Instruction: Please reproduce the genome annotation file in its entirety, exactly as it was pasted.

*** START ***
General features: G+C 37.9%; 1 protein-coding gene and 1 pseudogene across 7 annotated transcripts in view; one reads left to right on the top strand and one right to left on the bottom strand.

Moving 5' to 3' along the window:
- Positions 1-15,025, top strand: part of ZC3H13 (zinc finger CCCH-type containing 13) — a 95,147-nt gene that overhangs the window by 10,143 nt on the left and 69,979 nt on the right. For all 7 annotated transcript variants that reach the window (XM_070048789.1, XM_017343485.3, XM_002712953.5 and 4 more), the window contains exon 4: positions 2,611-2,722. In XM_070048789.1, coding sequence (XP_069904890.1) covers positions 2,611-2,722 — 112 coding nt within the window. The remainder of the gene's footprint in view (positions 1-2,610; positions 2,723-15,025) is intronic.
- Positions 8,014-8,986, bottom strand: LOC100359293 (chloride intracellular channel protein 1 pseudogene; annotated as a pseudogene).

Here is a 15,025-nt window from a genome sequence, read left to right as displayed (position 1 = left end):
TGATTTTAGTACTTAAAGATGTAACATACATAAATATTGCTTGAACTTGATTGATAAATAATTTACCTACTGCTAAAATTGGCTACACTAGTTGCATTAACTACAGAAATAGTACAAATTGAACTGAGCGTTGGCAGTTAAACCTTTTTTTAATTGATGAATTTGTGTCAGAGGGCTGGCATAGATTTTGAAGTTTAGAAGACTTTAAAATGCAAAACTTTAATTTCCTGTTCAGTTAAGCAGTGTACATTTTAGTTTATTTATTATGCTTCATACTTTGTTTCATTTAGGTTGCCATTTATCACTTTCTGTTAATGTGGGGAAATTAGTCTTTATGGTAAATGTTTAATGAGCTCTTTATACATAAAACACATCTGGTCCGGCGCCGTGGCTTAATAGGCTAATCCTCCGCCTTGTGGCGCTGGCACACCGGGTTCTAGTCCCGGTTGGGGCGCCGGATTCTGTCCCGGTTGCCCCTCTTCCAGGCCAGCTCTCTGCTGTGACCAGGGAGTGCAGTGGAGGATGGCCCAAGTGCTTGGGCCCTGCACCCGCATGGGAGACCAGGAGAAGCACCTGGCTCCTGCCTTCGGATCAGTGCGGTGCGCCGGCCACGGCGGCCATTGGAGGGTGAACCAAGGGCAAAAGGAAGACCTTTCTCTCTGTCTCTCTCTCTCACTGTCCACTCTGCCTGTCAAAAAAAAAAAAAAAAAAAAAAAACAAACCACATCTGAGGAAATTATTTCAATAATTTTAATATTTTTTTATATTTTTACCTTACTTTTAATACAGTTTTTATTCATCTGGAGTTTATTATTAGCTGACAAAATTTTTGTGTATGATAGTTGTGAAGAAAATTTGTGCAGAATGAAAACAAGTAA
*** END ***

General features: G+C 37.9%; 1 protein-coding gene and 1 pseudogene across 7 annotated transcripts in view; one reads left to right on the top strand and one right to left on the bottom strand.

Moving 5' to 3' along the window:
- Positions 1-15,025, top strand: part of ZC3H13 (zinc finger CCCH-type containing 13) — a 95,147-nt gene that overhangs the window by 10,143 nt on the left and 69,979 nt on the right. For all 7 annotated transcript variants that reach the window (XM_070048789.1, XM_017343485.3, XM_002712953.5 and 4 more), the window contains exon 4: positions 2,611-2,722. In XM_070048789.1, coding sequence (XP_069904890.1) covers positions 2,611-2,722 — 112 coding nt within the window. The remainder of the gene's footprint in view (positions 1-2,610; positions 2,723-15,025) is intronic.
- Positions 8,014-8,986, bottom strand: LOC100359293 (chloride intracellular channel protein 1 pseudogene; annotated as a pseudogene).

Here is a 15,025-nt window from a genome sequence, read left to right as displayed (position 1 = left end):
TGATTTTAGTACTTAAAGATGTAACATACATAAATATTGCTTGAACTTGATTGATAAATAATTTACCTACTGCTAAAATTGGCTACACTAGTTGCATTAACTACAGAAATAGTACAAATTGAACTGAGCGTTGGCAGTTAAACCTTTTTTTAATTGATGAATTTGTGTCAGAGGGCTGGCATAGATTTTGAAGTTTAGAAGACTTTAAAATGCAAAACTTTAATTTCCTGTTCAGTTAAGCAGTGTACATTTTAGTTTATTTATTATGCTTCATACTTTGTTTCATTTAGGTTGCCATTTATCACTTTCTGTTAATGTGGGGAAATTAGTCTTTATGGTAAATGTTTAATGAGCTCTTTATACATAAAACACATCTGGTCCGGCGCCGTGGCTTAATAGGCTAATCCTCCGCCTTGTGGCGCTGGCACACCGGGTTCTAGTCCCGGTTGGGGCGCCGGATTCTGTCCCGGTTGCCCCTCTTCCAGGCCAGCTCTCTGCTGTGACCAGGGAGTGCAGTGGAGGATGGCCCAAGTGCTTGGGCCCTGCACCCGCATGGGAGACCAGGAGAAGCACCTGGCTCCTGCCTTCGGATCAGTGCGGTGCGCCGGCCACGGCGGCCATTGGAGGGTGAACCAAGGGCAAAAGGAAGACCTTTCTCTCTGTCTCTCTCTCTCACTGTCCACTCTGCCTGTCAAAAAAAAAAAAAAAAAAAAAAAACAAACCACATCTGAGGAAATTATTTCAATAATTTTAATATTTTTTTATATTTTTACCTTACTTTTAATACAGTTTTTATTCATCTGGAGTTTATTATTAGCTGACAAAATTTTTGTGTATGATAGTTGTGAAGAAAATTTGTGCAGAATGAAAACAAGTAA